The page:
It was at the London Motor show in 1959 when Aston Martin and David Brown formally introduced the competition-oriented varient DB4 GT, based on the race winning prototype DP1991. The GT was shorter, lighter and more powerful than the production DB4. The bodywork was a thinner 18-gauge aluminium alloy, the wheelbase was reduced by 5 inches and the rear seats were removed on all but a small number of special order cars. Total production was 76 cars and they were built from late 1959 to 1962. In 1960 the price with purchase tax was £4,534.00.
Chassis 0158 was delivered new in April 1961 to The Hon Jock Leith in Glenkindie, Aberdenshire. It was finished in Elusive Blue with black leather to the interior. The build sheet confirms this car as one of the five that were supplied with the twin fuel tanks in the rear wings and the spare wheel under the boot floor allowing the boot space to be used for stowage. The car changed hands for the first time in 1971 when it was bought by Mr TF Maltby of Hampshire. By 1975 it was in the hands of Mr D Preece of Newport. In 1975 it was sold to a Mr Van Willigen in the Netherlands and he raced the car throughout the Seventies and Eighties.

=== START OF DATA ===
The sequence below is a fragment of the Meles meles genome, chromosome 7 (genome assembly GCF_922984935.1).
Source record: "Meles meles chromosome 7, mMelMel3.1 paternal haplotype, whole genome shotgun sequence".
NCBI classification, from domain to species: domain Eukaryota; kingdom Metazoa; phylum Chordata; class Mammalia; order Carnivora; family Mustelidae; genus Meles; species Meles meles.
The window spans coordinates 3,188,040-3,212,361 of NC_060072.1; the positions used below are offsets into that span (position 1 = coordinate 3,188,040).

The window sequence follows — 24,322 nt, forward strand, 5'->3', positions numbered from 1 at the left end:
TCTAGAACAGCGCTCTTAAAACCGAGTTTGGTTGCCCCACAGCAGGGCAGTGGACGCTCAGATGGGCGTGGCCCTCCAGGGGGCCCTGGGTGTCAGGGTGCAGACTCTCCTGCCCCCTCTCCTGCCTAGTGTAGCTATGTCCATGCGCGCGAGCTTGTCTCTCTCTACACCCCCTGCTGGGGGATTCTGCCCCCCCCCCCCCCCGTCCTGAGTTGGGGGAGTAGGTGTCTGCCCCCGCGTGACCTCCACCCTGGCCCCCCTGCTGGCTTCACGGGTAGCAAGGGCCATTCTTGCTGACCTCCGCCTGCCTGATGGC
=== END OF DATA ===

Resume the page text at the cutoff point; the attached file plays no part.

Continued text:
The car ended up in the ownership of discerning enthusiast Hugh Taylor and in 2013 he commissioned a complete ‘down to the shell’ restoration by Aston Engineering of Derby. There is a photographic record of these works in the history file. In addition to the restoration the engine was upgraded to 4.7 litres and air-conditioning and power steering were installed to create a potent touring car that would be comfortable for long distances.